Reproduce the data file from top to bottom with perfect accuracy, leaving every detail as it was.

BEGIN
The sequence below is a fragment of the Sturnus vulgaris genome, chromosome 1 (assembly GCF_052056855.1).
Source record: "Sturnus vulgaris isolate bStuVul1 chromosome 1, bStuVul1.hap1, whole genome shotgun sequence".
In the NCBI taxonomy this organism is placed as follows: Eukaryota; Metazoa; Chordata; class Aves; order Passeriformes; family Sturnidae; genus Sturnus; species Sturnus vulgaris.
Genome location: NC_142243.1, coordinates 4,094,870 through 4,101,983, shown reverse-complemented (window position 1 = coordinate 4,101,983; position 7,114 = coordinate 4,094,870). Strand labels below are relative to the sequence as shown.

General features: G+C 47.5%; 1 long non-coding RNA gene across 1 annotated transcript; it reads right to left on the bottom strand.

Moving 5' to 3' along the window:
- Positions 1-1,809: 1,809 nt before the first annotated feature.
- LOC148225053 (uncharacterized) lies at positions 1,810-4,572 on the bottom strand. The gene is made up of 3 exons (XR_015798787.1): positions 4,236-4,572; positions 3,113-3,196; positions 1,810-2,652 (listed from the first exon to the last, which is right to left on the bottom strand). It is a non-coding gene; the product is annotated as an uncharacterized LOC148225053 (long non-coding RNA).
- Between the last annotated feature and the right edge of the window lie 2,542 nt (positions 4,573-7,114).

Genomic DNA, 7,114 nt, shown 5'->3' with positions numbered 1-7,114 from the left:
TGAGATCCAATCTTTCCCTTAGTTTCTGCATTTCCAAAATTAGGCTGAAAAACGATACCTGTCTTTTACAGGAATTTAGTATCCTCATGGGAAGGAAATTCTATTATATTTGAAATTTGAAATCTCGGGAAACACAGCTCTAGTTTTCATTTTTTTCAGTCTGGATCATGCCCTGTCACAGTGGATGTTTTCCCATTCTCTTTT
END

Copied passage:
The sequence below is a fragment of the Sturnus vulgaris genome, chromosome 1 (assembly GCF_052056855.1).
Source record: "Sturnus vulgaris isolate bStuVul1 chromosome 1, bStuVul1.hap1, whole genome shotgun sequence".
In the NCBI taxonomy this organism is placed as follows: Eukaryota; Metazoa; Chordata; class Aves; order Passeriformes; family Sturnidae; genus Sturnus; species Sturnus vulgaris.
Genome location: NC_142243.1, coordinates 4,094,870 through 4,101,983, shown reverse-complemented (window position 1 = coordinate 4,101,983; position 7,114 = coordinate 4,094,870). Strand labels below are relative to the sequence as shown.

General features: G+C 47.5%; 1 long non-coding RNA gene across 1 annotated transcript; it reads right to left on the bottom strand.

Moving 5' to 3' along the window:
- Positions 1-1,809: 1,809 nt before the first annotated feature.
- LOC148225053 (uncharacterized) lies at positions 1,810-4,572 on the bottom strand. The gene is made up of 3 exons (XR_015798787.1): positions 4,236-4,572; positions 3,113-3,196; positions 1,810-2,652 (listed from the first exon to the last, which is right to left on the bottom strand). It is a non-coding gene; the product is annotated as an uncharacterized LOC148225053 (long non-coding RNA).
- Between the last annotated feature and the right edge of the window lie 2,542 nt (positions 4,573-7,114).

Genomic DNA, 7,114 nt, shown 5'->3' with positions numbered 1-7,114 from the left:
TGAGATCCAATCTTTCCCTTAGTTTCTGCATTTCCAAAATTAGGCTGAAAAACGATACCTGTCTTTTACAGGAATTTAGTATCCTCATGGGAAGGAAATTCTATTATATTTGAAATTTGAAATCTCGGGAAACACAGCTCTAGTTTTCATTTTTTTCAGTCTGGATCATGCCCTGTCACAGTGGATGTTTTCCCATTCTCTTTT